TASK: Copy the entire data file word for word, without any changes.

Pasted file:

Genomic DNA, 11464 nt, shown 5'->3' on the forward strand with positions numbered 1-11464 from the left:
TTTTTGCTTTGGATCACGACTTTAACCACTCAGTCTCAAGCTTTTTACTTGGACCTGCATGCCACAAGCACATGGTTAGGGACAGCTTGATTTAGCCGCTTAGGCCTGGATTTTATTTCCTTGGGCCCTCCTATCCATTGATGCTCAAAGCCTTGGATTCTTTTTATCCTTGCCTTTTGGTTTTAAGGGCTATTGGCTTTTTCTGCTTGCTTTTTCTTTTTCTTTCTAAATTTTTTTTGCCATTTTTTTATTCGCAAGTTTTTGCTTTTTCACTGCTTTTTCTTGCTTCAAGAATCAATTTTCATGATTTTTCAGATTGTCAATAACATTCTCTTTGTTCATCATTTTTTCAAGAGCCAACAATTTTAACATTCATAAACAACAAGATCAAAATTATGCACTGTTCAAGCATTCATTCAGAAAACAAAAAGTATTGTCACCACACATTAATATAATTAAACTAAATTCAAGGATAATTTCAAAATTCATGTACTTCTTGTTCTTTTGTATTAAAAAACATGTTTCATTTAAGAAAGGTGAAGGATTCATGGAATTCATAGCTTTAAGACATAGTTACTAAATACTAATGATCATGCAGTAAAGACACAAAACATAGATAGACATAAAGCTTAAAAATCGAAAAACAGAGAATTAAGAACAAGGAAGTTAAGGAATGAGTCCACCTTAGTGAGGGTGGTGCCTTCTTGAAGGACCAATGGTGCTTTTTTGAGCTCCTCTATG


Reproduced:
Genomic DNA, 11464 nt, shown 5'->3' on the forward strand with positions numbered 1-11464 from the left:
TTTTTGCTTTGGATCACGACTTTAACCACTCAGTCTCAAGCTTTTTACTTGGACCTGCATGCCACAAGCACATGGTTAGGGACAGCTTGATTTAGCCGCTTAGGCCTGGATTTTATTTCCTTGGGCCCTCCTATCCATTGATGCTCAAAGCCTTGGATTCTTTTTATCCTTGCCTTTTGGTTTTAAGGGCTATTGGCTTTTTCTGCTTGCTTTTTCTTTTTCTTTCTAAATTTTTTTTGCCATTTTTTTATTCGCAAGTTTTTGCTTTTTCACTGCTTTTTCTTGCTTCAAGAATCAATTTTCATGATTTTTCAGATTGTCAATAACATTCTCTTTGTTCATCATTTTTTCAAGAGCCAACAATTTTAACATTCATAAACAACAAGATCAAAATTATGCACTGTTCAAGCATTCATTCAGAAAACAAAAAGTATTGTCACCACACATTAATATAATTAAACTAAATTCAAGGATAATTTCAAAATTCATGTACTTCTTGTTCTTTTGTATTAAAAAACATGTTTCATTTAAGAAAGGTGAAGGATTCATGGAATTCATAGCTTTAAGACATAGTTACTAAATACTAATGATCATGCAGTAAAGACACAAAACATAGATAGACATAAAGCTTAAAAATCGAAAAACAGAGAATTAAGAACAAGGAAGTTAAGGAATGAGTCCACCTTAGTGAGGGTGGTGCCTTCTTGAAGGACCAATGGTGCTTTTTTGAGCTCCTCTATG